Before I even arrived here I came to the conclusion that you can make anything sound more difficult by adding ‘in France’ or ‘in French’ to sentence. For example, ‘I have a two hour lecture today’, becomes, ‘I have a two hour lecture today, in French’. Try adding it at the end of sentences when talking about everyday tasks and you find you actually wince a bit at the thought of the massively increased difficulty. Of course, as time has gone on here I have found it slightly easier each time to complete tasks ‘in French’ or ‘in France’. However I would still say that if you have something particularly odious to do, the thought of doing it ‘in French’ can send you running for the hills (but you would have to run for the hills ‘in France’, which would also be much more difficult, I imagine).
Thus my panic was at least treble what it might have otherwise been, when, on Sunday evening I discovered my purse was missing. When I say ‘my purse’, I really mean, ‘my life’. Being the genius that I am, I had not only managed to lose it in France, but on the other side of France from Strasbourg whilst on a visit to some friends. To complete the series of unfortunate events, I discovered it was missing just before bed. So in my unhappy state, I ending up going to the cinema where I thought I’d lost it at midnight, half-dressed in pyjamas.
En route I began pondering what I would have to do if my purse was lost forever. How do you cancel a card in France? Would I have to phone the police? What would I say? What was the word for ‘purse’ in French? How did I get a new university card in France? How would I get one for Edinburgh and would it be one of the stupid new blue ones?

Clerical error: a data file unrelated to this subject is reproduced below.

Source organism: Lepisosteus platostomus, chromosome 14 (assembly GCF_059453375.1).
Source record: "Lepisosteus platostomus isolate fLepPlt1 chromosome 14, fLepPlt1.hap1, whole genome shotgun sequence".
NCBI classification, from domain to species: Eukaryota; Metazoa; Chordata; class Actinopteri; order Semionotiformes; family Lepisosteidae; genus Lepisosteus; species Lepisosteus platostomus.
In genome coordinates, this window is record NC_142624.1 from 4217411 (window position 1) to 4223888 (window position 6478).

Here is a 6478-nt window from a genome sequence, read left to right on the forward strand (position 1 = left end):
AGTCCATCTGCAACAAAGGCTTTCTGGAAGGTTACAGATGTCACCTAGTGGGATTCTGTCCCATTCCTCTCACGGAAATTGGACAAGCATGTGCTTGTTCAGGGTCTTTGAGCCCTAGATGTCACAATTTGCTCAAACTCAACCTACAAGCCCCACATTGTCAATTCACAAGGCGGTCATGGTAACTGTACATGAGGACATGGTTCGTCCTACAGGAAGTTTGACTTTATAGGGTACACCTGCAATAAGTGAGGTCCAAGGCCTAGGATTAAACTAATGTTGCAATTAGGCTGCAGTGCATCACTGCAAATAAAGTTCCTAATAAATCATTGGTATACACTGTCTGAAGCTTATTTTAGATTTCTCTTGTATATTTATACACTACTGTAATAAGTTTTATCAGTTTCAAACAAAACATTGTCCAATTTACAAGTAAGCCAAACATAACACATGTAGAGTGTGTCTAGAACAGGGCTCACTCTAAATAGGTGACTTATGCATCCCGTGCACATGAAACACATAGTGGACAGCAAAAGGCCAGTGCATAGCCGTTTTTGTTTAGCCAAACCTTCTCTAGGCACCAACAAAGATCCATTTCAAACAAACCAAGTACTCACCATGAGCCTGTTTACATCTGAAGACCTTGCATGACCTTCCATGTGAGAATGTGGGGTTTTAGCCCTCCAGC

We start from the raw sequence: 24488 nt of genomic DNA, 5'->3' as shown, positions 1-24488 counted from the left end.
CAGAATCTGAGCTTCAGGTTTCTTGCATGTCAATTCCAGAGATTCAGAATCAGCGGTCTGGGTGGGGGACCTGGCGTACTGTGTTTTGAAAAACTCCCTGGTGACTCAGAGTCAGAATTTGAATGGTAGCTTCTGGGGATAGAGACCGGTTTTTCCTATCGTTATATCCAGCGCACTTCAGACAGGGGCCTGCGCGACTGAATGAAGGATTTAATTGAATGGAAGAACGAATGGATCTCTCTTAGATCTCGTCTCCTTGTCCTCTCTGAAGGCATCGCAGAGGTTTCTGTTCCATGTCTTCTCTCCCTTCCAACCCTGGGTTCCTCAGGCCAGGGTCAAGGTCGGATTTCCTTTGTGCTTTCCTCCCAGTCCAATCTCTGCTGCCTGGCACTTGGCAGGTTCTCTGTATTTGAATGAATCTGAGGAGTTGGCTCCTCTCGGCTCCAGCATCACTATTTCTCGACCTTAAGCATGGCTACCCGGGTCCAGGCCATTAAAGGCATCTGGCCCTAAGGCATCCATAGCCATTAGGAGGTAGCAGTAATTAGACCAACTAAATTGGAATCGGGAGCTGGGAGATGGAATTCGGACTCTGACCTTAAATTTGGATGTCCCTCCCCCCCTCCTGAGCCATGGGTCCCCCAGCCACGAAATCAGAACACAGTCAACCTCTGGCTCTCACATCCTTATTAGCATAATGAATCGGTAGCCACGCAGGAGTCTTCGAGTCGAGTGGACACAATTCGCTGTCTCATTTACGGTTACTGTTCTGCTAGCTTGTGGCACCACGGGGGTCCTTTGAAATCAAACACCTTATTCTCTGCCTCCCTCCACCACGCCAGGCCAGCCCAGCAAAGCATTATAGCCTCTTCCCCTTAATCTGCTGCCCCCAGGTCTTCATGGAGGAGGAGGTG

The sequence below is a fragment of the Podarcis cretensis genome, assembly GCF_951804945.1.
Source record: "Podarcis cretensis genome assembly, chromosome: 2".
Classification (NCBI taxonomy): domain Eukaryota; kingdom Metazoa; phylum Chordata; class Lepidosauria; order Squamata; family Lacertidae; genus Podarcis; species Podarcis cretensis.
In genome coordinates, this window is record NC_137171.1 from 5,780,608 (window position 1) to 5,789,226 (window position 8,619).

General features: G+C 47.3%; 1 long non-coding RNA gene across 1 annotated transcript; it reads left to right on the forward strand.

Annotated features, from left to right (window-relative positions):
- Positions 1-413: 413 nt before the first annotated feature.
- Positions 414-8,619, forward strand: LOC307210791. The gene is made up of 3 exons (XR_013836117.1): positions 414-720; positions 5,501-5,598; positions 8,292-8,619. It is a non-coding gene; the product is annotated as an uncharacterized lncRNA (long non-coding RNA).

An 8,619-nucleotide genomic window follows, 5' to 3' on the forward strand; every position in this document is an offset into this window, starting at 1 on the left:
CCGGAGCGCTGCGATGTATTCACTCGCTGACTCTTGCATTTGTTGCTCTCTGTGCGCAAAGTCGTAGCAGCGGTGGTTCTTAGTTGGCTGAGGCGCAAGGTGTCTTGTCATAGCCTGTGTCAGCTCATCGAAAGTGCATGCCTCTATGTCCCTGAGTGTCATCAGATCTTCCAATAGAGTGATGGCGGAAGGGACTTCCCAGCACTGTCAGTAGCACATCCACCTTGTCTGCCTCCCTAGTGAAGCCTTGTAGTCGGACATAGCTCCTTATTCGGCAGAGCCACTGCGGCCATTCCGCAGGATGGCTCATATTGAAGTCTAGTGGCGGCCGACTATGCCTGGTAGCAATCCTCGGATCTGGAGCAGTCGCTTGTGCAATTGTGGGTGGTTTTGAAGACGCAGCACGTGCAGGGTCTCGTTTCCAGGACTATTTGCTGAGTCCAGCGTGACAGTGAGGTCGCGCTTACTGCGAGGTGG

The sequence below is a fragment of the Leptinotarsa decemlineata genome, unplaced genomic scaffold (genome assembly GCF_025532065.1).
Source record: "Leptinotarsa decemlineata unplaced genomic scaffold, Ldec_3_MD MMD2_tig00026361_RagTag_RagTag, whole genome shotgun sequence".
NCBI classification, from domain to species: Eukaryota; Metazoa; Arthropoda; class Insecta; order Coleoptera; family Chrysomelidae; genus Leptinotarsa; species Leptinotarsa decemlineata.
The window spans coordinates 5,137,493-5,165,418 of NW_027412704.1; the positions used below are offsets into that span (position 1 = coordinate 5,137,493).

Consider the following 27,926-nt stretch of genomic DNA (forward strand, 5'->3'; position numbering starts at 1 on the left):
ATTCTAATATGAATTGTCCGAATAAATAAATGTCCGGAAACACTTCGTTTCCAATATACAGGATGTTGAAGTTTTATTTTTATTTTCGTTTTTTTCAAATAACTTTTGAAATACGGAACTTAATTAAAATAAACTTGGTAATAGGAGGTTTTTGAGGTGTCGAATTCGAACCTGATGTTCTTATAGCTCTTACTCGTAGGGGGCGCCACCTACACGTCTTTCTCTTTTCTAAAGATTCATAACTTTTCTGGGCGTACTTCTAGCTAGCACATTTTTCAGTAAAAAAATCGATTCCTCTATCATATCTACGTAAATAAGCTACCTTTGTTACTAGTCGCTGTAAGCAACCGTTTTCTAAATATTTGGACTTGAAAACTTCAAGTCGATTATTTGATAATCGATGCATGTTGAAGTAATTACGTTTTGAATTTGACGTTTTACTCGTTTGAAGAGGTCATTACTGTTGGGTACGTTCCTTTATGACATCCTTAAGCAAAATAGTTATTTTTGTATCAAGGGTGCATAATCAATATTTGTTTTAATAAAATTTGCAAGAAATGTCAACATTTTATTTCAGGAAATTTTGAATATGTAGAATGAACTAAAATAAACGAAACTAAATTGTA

Thankfully events became very fortunate indeed when, after searching throughout the cinema with a very sympathetic security guard, my friend found my purse (who was, incidentally, brilliant at dealing with the whole situation). So the audience of Ides of March (clearly a discerning crowd) were treated to the site of an English girl dressed in tracksuit bottoms, a hoodie which says ‘I [heart] Paris’, pink bed socks and fluffy boots (I was about to go to bed, don’t judge me) jumping up and down, kissing a purse and hugging her friend. I have never been one for subtlety.
I think it’s clear I was entirely stupid about the whole thing. If I’m honest, I tend to over-worry a bit in life anyway. It is true however, that minor situations do tend to seem a whole lot worse when you’re abroad. On the other hand, that also means that everyday situations can turn into a triumph. I almost had a party when I successfully bought some stamps (to be fair, that included buying one to send something to America). In the quest for my purse I successfully managed to convey my worry to the security guard. Generally, although you might feel a bit knackered after dealing with any given situation here, I tend to find I feel slightly boosted by the success of using my language skills to the full. The more daunting the situation, the greater the elation at tackling it successfully; even after only a few months here, I’d say I feel more confident dealing with most things. So despite my horror at losing my purse, it’s yet another experience here that may have made me a slightly more capable human being.